|Operating balance||The Government will use fiscal policy to secure the economic recovery for New Zealand and reduce deficits over the forecast period as economic conditions allow.||The Government will run an operating balance consistent with meeting the long-term debt objective.|
|Expenses||Our intention is to ensure expenses are consistent with the operating balance objective.||The Government will ensure operating expenses support a responsible and proportionate role for the Government in maintaining a productive, sustainable and inclusive economy, consistent with the debt and operating balance objectives.|
|Revenue||Our intention is to ensure revenue is consistent with the operating balance objective.||The Government will ensure a progressive taxation system that is fair, balanced and promotes the long-term sustainability and productivity of the economy, consistent with the debt and operating balance objectives.|
|Net worth||Our intention is to use the Crown's net worth to fight COVID-19, cushion its impact and position New Zealand for recovery. Significant risks will be transferred onto the Crown's balance sheet through the response period.||The Government will use the Crown's net worth to maintain a productive, sustainable and inclusive economy, consistent with the debt and operating balance objectives.|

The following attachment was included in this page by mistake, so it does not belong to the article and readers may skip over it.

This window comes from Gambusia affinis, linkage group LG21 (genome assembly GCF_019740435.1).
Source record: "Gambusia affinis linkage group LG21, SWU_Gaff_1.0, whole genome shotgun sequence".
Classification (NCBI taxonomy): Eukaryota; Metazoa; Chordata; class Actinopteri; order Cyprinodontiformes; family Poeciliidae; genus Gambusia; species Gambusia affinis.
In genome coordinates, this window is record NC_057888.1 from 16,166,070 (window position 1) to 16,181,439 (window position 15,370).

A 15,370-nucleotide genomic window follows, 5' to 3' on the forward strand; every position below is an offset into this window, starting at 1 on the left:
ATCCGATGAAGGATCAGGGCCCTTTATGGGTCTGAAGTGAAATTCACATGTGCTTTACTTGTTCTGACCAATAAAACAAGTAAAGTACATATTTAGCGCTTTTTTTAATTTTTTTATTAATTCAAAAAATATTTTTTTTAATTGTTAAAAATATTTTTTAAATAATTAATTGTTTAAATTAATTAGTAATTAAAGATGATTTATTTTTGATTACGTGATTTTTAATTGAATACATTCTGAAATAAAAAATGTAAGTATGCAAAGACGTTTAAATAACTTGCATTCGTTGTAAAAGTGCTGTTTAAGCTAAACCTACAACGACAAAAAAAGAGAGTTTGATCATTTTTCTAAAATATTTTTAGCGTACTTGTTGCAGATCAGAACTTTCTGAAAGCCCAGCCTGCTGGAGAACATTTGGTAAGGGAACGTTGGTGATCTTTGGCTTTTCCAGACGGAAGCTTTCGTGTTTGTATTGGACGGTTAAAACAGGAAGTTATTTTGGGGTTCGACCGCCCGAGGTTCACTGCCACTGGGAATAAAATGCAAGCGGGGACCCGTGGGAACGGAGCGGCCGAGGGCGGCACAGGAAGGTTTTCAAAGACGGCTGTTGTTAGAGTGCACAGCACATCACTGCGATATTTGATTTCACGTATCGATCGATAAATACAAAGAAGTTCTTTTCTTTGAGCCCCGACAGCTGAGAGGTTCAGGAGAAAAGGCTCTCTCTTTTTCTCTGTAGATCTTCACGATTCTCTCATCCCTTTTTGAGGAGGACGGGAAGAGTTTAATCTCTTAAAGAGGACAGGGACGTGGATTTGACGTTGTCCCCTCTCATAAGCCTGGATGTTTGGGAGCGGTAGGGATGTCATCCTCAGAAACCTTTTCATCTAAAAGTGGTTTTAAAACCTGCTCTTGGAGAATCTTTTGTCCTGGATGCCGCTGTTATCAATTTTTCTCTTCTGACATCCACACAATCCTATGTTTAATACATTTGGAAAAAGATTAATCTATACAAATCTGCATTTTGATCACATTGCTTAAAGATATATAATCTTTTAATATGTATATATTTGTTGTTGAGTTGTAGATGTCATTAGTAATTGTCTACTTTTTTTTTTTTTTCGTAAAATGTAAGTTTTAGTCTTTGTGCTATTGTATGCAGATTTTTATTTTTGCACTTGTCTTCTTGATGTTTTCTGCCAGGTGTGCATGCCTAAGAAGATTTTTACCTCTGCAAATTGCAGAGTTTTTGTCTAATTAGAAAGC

-  Net debt objective in the May 2020 FSR: “The Government will stabilise and then reduce net core Crown debt to prudent levels over the long term (subject to any significant shocks) and beyond. Prudent levels of net core Crown debt are those that are within sustainable limits and provide a buffer for future shocks.”
-  Figure 3 presents general government net debt, which is the International Monetary Fund's internationally comparable measure. This differs from net core Crown debt, which is the definition the New Zealand Government uses to form its fiscal strategy.
-  Operating balance objective in the May 2020 FSR: “The Government will return the operating balance (before gains and losses) to surplus over the long term and maintain an operating balance consistent with the debt objective thereafter.”
-  Operating balance intention in the May 2020 FSR: “Our intention is to run operating deficits in the short term to fight COVID-19, cushion its impact and position New Zealand for recovery. We can do this because of our strong starting position and low net core Crown debt going into this pandemic.”